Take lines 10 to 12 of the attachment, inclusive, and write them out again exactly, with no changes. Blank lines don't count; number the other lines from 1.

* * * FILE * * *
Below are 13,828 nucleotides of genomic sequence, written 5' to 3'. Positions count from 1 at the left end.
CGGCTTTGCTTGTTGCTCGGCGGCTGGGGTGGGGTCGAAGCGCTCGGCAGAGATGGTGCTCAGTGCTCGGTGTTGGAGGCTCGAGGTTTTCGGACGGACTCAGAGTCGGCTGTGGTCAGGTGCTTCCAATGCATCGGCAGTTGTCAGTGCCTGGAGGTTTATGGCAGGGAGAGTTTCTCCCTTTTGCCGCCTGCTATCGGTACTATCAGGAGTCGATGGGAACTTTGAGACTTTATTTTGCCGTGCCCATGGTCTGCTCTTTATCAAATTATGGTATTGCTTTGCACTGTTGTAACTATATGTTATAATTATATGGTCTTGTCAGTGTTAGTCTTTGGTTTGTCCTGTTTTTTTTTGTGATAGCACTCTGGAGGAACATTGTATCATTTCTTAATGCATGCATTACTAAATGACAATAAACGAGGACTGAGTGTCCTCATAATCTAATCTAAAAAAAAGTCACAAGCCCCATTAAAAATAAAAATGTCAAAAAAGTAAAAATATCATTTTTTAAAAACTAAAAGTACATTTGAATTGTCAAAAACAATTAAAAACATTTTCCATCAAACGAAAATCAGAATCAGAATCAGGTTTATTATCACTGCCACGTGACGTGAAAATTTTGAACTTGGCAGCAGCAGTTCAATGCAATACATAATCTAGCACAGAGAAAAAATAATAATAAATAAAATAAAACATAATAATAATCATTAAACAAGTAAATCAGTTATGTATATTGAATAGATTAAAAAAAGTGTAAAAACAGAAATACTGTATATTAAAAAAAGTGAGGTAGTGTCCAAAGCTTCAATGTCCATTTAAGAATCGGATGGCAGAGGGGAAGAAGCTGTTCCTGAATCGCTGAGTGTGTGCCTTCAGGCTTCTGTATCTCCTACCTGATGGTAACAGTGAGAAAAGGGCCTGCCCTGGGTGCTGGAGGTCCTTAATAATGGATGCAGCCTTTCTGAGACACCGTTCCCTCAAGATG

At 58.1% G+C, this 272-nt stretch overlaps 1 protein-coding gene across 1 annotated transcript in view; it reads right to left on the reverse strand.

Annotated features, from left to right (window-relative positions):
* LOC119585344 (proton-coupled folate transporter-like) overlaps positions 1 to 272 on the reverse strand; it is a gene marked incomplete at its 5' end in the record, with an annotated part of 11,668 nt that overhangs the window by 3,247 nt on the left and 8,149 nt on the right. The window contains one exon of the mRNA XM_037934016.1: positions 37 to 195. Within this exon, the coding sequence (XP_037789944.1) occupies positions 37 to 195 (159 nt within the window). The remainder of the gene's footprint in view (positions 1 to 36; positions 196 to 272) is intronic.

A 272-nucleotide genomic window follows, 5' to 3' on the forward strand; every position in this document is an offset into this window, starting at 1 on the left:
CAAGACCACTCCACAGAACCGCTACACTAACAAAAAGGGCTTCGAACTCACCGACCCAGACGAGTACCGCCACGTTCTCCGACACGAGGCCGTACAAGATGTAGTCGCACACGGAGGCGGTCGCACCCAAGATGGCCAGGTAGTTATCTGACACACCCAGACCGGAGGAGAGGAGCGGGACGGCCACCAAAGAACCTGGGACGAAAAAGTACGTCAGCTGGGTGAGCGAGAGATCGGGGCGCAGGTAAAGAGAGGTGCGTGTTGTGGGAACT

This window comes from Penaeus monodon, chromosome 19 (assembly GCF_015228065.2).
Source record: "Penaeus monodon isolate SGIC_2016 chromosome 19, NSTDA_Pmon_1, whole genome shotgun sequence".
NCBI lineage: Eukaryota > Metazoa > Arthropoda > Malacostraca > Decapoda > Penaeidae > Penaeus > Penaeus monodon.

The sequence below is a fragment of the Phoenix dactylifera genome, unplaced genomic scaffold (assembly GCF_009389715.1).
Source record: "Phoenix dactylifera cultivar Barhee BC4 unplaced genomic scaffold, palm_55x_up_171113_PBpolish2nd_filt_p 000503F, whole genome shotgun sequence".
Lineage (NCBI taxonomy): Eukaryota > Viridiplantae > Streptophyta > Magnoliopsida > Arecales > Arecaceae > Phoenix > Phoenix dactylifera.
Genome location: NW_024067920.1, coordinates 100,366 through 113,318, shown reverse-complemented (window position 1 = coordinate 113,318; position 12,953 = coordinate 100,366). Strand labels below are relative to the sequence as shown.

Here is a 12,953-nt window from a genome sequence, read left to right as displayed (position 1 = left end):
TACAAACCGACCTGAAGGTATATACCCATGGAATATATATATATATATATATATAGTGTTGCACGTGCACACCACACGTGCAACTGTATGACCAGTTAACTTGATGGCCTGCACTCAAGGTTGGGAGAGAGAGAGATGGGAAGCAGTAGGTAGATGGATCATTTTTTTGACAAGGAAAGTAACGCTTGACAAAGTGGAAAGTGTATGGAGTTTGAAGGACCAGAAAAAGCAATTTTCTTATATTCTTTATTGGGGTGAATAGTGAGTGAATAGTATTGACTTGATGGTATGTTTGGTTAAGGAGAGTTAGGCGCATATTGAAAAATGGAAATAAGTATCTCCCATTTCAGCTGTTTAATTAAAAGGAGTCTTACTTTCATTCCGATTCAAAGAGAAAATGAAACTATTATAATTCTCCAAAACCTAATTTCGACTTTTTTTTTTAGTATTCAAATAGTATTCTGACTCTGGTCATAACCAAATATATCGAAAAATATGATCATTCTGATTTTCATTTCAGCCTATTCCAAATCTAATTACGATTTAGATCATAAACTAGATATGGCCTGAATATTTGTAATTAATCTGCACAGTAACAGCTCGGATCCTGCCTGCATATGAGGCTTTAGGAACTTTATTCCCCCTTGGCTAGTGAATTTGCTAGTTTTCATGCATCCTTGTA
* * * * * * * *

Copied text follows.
NCBI lineage: Eukaryota > Metazoa > Arthropoda > Malacostraca > Decapoda > Penaeidae > Penaeus > Penaeus monodon.

The sequence below is a fragment of the Phoenix dactylifera genome, unplaced genomic scaffold (assembly GCF_009389715.1).
Source record: "Phoenix dactylifera cultivar Barhee BC4 unplaced genomic scaffold, palm_55x_up_171113_PBpolish2nd_filt_p 000503F, whole genome shotgun sequence".